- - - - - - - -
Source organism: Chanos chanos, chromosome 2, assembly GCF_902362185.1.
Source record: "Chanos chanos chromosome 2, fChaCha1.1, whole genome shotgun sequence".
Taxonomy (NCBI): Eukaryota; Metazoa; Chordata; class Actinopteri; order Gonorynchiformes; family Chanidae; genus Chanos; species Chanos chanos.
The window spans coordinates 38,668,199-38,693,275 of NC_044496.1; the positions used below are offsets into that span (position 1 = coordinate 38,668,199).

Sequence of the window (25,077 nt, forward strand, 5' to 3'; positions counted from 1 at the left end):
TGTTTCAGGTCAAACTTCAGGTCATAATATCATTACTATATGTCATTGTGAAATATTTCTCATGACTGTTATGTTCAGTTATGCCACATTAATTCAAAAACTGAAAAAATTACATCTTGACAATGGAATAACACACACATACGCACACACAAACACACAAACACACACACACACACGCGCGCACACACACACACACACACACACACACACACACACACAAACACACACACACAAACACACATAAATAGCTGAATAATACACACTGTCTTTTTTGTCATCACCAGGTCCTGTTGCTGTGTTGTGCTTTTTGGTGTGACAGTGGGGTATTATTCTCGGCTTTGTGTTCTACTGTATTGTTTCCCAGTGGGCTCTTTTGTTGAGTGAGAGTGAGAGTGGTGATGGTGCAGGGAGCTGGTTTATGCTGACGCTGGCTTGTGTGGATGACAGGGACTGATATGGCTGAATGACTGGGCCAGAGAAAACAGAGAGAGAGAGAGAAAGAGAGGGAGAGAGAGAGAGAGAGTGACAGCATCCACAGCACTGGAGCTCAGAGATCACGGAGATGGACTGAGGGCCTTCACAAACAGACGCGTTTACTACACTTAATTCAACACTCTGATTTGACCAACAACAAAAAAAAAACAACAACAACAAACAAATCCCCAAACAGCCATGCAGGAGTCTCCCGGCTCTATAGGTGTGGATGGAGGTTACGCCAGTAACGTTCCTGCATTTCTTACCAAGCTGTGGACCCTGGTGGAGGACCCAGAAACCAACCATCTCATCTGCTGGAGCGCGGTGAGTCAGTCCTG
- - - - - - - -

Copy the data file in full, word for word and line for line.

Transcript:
Source organism: Chanos chanos, chromosome 2, assembly GCF_902362185.1.
Source record: "Chanos chanos chromosome 2, fChaCha1.1, whole genome shotgun sequence".
Taxonomy (NCBI): Eukaryota; Metazoa; Chordata; class Actinopteri; order Gonorynchiformes; family Chanidae; genus Chanos; species Chanos chanos.
The window spans coordinates 38,668,199-38,693,275 of NC_044496.1; the positions used below are offsets into that span (position 1 = coordinate 38,668,199).

Sequence of the window (25,077 nt, forward strand, 5' to 3'; positions counted from 1 at the left end):
TGTTTCAGGTCAAACTTCAGGTCATAATATCATTACTATATGTCATTGTGAAATATTTCTCATGACTGTTATGTTCAGTTATGCCACATTAATTCAAAAACTGAAAAAATTACATCTTGACAATGGAATAACACACACATACGCACACACAAACACACAAACACACACACACACACGCGCGCACACACACACACACACACACACACACACACACACACAAACACACACACACAAACACACATAAATAGCTGAATAATACACACTGTCTTTTTTGTCATCACCAGGTCCTGTTGCTGTGTTGTGCTTTTTGGTGTGACAGTGGGGTATTATTCTCGGCTTTGTGTTCTACTGTATTGTTTCCCAGTGGGCTCTTTTGTTGAGTGAGAGTGAGAGTGGTGATGGTGCAGGGAGCTGGTTTATGCTGACGCTGGCTTGTGTGGATGACAGGGACTGATATGGCTGAATGACTGGGCCAGAGAAAACAGAGAGAGAGAGAGAAAGAGAGGGAGAGAGAGAGAGAGAGTGACAGCATCCACAGCACTGGAGCTCAGAGATCACGGAGATGGACTGAGGGCCTTCACAAACAGACGCGTTTACTACACTTAATTCAACACTCTGATTTGACCAACAACAAAAAAAAAACAACAACAACAAACAAATCCCCAAACAGCCATGCAGGAGTCTCCCGGCTCTATAGGTGTGGATGGAGGTTACGCCAGTAACGTTCCTGCATTTCTTACCAAGCTGTGGACCCTGGTGGAGGACCCAGAAACCAACCATCTCATCTGCTGGAGCGCGGTGAGTCAGTCCTG